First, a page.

Objective: To determine whether patients who encountered language barriers during an emergency department visit were less likely to be referred for a follow-up appointment and less likely to complete a recommended appointment.
Design: Cohort study.
Setting: Public hospital emergency department.
Participants: English- and Spanish-speaking patients (N = 714) presenting with nonemergent medical problems.
Measurements and main results: Patients were interviewed to determine sociodemographic information, health status, whether an interpreter was used, and whether an interpreter should have been used. The dependent variables were referral for a follow-up appointment after the emergency department visit and appointment compliance, as determined by chart review and the hospital information system. The proportion of patients who received a follow-up appointment was 83% for those without language barriers, 75% for those who communicated through an interpreter, and 76% for those who said an interpreter should have been used but was not (P =. 05). In multivariate analysis, the adjusted odds ratio for not receiving a follow-up appointment was 1.92 (95% confidence interval [CI], 1.11 to 3.33) for patients who had an interpreter and 1.79 (95% CI, 1.00 to 3.23) for patients who said an interpreter should have been used (compared with patients without language barriers). Appointment compliance rates were similar for patients who communicated through an interpreter, those who said an interpreter should have been used but was not, and those without language barriers (60%, 54%, and 64%, respectively; P =.78).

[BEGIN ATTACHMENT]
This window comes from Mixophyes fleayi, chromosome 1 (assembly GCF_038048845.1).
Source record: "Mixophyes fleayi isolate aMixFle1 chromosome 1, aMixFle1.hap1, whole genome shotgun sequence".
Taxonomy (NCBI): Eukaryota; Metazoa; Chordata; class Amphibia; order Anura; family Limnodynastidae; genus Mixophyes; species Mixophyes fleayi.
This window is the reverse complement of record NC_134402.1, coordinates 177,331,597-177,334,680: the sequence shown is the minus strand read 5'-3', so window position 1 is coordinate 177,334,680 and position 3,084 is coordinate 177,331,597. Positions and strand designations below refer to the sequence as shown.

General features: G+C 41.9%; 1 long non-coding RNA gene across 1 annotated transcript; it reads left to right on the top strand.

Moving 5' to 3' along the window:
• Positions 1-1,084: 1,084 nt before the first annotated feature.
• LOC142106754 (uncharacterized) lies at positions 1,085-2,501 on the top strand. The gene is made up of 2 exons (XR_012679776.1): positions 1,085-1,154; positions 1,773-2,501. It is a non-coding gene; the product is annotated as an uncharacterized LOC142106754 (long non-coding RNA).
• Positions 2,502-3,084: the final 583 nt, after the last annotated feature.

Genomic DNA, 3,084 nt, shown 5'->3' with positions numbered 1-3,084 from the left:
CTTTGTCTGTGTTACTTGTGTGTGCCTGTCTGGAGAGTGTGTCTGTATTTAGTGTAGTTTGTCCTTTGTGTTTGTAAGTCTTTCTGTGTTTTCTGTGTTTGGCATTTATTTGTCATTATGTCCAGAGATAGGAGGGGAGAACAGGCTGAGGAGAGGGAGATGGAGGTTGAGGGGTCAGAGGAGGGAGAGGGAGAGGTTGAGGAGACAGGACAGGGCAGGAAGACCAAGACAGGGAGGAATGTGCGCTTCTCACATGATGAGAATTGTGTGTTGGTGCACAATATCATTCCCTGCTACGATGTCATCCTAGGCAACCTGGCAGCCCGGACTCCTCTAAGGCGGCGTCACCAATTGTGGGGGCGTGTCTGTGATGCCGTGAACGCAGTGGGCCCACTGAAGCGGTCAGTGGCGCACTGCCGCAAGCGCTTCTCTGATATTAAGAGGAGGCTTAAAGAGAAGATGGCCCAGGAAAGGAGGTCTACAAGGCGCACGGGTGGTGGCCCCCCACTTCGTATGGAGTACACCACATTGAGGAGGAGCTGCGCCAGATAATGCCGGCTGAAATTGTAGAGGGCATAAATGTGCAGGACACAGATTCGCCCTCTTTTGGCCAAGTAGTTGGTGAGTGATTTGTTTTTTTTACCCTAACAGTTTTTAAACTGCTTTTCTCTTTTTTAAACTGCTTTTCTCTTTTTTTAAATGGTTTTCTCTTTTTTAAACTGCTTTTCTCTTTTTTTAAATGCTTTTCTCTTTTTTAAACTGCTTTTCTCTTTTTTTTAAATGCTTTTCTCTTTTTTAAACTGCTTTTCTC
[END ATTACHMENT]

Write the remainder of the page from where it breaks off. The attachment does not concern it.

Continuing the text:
Conclusions: Language barriers may decrease the likelihood that a patient is given a follow-up appointment after an emergency department visit. However, patients who experienced language barriers were equally likely to comply with follow-up appointments.